30-31 What do both Saul and Jonathan know? How does each respond to that knowledge? Why their different responses? Might Jonathan have made a good king?
Did David think Saul was going to kill him? Had he lost sight of God’s promise? Do we ever do that? Is everyone equally interested in following God’s will? What do we learn about David’s marriage? Did David ask Jonathan to lie for him? Should we assume that isn’t a big deal, just because God didn’t say anything to him about it? Should we use man’s ways to try to accomplish God’s purposes? Would you lie for a friend who asked you to? Like Jonathan, might we need to accept God’s will even though it means putting someone else before ourselves and our desires?
15 It was common practice for a new king to kill off any family of the previous king to keep them from reclaiming the throne. David kept this promise, II Sam. 9:1.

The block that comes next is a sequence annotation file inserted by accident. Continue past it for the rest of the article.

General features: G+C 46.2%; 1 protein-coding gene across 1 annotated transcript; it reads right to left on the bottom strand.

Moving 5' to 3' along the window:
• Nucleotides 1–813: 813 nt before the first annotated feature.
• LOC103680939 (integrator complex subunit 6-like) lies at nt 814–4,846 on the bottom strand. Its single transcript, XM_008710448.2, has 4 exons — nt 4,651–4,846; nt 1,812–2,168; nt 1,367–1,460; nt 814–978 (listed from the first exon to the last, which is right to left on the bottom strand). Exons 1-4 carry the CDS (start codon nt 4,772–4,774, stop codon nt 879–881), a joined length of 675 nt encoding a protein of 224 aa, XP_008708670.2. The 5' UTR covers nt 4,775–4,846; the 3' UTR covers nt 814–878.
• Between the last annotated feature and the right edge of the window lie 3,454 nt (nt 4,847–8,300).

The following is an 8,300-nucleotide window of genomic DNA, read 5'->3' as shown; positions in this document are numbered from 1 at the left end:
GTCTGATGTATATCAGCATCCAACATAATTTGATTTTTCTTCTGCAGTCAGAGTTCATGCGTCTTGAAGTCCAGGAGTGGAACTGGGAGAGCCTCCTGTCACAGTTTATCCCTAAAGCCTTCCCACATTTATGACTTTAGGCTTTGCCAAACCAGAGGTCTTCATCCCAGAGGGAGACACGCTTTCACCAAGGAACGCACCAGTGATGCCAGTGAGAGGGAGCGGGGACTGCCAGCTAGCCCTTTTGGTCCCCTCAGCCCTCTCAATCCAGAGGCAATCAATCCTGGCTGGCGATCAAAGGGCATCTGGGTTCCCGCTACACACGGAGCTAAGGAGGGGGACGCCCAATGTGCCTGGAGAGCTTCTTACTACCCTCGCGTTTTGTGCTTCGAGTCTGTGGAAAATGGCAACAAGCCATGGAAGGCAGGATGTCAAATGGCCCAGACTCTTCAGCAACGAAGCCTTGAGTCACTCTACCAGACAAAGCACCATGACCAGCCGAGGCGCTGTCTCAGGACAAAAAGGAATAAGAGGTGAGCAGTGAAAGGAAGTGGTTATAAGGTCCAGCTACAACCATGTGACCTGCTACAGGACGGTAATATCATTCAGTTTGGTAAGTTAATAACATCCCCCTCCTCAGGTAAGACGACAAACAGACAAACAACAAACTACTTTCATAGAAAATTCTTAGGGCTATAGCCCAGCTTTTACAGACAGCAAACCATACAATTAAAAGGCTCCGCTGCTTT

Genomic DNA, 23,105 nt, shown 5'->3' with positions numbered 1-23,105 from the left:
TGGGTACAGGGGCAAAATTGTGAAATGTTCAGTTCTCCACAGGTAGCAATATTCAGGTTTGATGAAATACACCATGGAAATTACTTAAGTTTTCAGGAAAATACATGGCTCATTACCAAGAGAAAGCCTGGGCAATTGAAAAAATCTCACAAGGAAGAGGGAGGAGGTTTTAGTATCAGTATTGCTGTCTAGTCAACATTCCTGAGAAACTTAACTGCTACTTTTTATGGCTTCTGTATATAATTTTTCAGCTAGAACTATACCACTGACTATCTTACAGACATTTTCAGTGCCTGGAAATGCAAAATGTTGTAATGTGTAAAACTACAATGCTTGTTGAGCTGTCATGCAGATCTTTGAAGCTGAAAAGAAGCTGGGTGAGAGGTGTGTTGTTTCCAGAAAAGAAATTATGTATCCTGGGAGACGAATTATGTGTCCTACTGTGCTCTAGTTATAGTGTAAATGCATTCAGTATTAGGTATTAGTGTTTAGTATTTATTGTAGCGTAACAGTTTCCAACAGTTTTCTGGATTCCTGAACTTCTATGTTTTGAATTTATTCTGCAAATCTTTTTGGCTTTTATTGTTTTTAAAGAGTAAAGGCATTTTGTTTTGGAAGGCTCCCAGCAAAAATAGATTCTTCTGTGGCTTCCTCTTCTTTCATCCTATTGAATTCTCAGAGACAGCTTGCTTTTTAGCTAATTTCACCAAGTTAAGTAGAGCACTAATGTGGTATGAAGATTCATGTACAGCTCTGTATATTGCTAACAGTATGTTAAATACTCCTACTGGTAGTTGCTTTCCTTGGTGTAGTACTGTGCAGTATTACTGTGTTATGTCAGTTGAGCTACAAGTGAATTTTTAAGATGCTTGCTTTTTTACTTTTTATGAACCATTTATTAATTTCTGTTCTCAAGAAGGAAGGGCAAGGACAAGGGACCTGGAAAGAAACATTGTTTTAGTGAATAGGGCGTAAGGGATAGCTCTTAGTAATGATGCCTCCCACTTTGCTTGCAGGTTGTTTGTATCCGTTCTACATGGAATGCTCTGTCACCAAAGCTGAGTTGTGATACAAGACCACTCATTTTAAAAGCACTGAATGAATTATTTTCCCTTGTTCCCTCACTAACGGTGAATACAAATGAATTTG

30 An insult comparable to bastard or son of a bitch. Shame his mother’s nakedness: shaming his mother by refusing to pursue the purpose for which he was born.
1-2 Ahimelech is suspicious and fearful. Once you’ve told a few lies, does it get easier, tend to happen more? Is David already losing his earlier innocence and total trust in God? Is this the same David that went after Goliath?
He is seen by one of Saul’s men. He flees to Achish of Gath—Goliath’s hometown, and him with Goliath's sword. What do they understand, 11? Is David’s act another lie, more deception? Does he trust God? Even though we trust in God, do our actions always reflect that? Is our growth trajectory always steadily upward? (They were superstitious, afraid to harm the insane.) What is David feeling now about God’s plan for his life? Let’s look at a few Psalms and see.
Psa. 3 starts with his problem, then focuses on God.
Psa. 5 starts: Help! Then he reminds himself of God’s character, asks for help, talks about bowing before God (submitting), ends on positive note.
Psa. 7 starts: Help! If he is guilty, then he deserves it, but he has a clear conscience. The wicked will reap what he sows. Ends positive--thanking, praising.